Globoplay plans European and Asian launch

Brazilian media giant Globo is preparing to build on the recent launch of its streaming service Globoplay in the US by rolling out across Europe and Asia, Digital TV Europe’s sister publication TBI has learned.

The SVOD service debuted with a fremium business model in Brazil in 2015 and has about 22 million users per month.

It launched into the US earlier this month, allowing American audiences to stream Brazilian series, limited series, telenovelas, original productions, films, and children’s shows.

Globo has already said it will look for further expansion and is now understood to be planning to launch the service – which costs $13.99 a month in the US – into territories across Europe, excluding Portugal, where the company already has deep ties with local broadcaster SIC.

The broadcaster has also targeted an Asian roll-out, with a launch in Japan in the works to service the country’s population of around 200,000 Brazilians.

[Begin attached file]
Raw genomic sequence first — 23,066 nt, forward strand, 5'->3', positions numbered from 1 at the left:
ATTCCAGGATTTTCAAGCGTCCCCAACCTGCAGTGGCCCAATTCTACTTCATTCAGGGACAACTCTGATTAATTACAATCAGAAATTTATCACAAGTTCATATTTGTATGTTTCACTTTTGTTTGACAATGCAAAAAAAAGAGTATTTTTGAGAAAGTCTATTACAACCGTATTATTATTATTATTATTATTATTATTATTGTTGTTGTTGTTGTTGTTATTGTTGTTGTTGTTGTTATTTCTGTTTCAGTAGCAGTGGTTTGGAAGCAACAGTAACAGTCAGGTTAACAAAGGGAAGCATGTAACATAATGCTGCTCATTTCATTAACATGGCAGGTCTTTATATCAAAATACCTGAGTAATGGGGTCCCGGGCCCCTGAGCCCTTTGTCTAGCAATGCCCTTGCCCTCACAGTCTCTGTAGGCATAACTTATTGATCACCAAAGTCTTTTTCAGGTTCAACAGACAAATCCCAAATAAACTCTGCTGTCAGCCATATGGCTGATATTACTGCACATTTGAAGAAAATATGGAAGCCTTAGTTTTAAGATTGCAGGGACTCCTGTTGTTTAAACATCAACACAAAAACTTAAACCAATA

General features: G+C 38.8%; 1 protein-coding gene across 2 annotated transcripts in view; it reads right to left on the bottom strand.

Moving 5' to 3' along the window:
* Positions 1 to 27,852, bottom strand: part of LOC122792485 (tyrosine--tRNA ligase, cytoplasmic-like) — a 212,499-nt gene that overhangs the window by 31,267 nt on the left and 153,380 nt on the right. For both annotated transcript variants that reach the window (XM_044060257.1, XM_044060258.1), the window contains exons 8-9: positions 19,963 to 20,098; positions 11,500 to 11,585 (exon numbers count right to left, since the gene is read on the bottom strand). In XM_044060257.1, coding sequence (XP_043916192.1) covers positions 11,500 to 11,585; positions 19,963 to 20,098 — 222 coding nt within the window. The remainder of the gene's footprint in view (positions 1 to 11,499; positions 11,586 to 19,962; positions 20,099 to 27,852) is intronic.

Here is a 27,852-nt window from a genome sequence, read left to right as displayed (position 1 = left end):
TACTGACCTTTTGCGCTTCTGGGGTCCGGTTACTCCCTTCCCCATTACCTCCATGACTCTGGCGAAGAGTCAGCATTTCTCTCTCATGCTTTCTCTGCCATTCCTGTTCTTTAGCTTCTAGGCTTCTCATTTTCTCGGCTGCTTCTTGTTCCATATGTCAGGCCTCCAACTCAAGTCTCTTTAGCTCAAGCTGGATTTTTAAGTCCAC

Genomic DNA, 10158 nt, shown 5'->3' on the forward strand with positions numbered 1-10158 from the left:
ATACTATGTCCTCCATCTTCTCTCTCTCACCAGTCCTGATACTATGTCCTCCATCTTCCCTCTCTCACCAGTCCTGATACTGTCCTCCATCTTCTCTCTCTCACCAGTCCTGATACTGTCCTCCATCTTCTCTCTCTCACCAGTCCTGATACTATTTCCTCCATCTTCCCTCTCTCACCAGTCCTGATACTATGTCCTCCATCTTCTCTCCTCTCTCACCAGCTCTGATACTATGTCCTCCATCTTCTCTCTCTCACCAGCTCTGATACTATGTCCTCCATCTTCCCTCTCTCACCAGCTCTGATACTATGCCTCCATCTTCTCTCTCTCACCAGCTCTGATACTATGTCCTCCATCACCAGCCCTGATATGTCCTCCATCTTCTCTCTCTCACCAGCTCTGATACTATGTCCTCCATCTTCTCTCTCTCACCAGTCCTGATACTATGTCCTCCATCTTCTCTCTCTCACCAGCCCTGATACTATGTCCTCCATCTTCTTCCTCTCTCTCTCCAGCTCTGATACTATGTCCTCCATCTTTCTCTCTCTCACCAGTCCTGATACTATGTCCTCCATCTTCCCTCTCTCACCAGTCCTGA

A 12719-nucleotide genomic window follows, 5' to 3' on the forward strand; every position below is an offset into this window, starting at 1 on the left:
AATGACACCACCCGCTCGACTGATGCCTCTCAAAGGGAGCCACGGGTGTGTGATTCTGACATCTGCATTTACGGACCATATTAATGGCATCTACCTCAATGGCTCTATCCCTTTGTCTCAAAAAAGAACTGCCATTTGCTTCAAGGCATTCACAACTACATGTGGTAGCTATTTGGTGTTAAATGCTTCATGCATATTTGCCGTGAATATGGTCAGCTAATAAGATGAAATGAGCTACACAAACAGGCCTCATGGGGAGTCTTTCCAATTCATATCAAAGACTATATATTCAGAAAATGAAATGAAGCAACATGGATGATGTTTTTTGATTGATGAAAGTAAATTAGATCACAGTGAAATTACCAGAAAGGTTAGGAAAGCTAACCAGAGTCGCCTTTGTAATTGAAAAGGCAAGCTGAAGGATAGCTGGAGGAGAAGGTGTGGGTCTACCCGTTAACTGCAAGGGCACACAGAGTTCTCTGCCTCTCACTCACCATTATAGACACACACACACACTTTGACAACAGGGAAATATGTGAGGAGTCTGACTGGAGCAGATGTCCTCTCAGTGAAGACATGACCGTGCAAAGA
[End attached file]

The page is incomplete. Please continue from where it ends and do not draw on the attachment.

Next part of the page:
The roll-out of Globoplay is the latest strategic move to come from the Brazilian media giant, which recently ramped up its in-house drama production by launching a $50m studio complex in Rio de Janeiro.

The three new studios, known collectively as MG4, total 4,500 square meters and are part of Globo’s plan to expand its drama output and improve the quality of its series against rising competition from streamers such as Netflix.

Globoplay, meanwhile, houses almost all programming emerging from the eponymous Brazilian free-to-air network, while shows from its pay TV services are also available.

Originals have also been commissioned for the service in Brazil, with those series also set to be carried by the international version of the streamer. Content includes telenovela Sweet Diva, educational drama Second Call, a co-production between Globo and O2 Filmes, and Amazon rainforest thriller Aruanas, a Globoplay original, co-produced by Globo and Maria Farinha Filmes.

“We know that delivering on OTT is hard because of the cost of marketing and technology but we are aiming at the Brazilian audience and building on the connection we have with audiences watching the Globo international channel,” Raphael Corrêa Netto, Globo’s director of international business, told TBI here at NATPE.

“Once we have developed as we hope and plan to in the US, there are big opportunities for Brazilian communities across Europe and Japan,” added Corrêa Netto.

Globoplay will be available in the US via App Store, Google Play, on Samsung TVs and through Android TV, Apple TV 4K or Chromecast.

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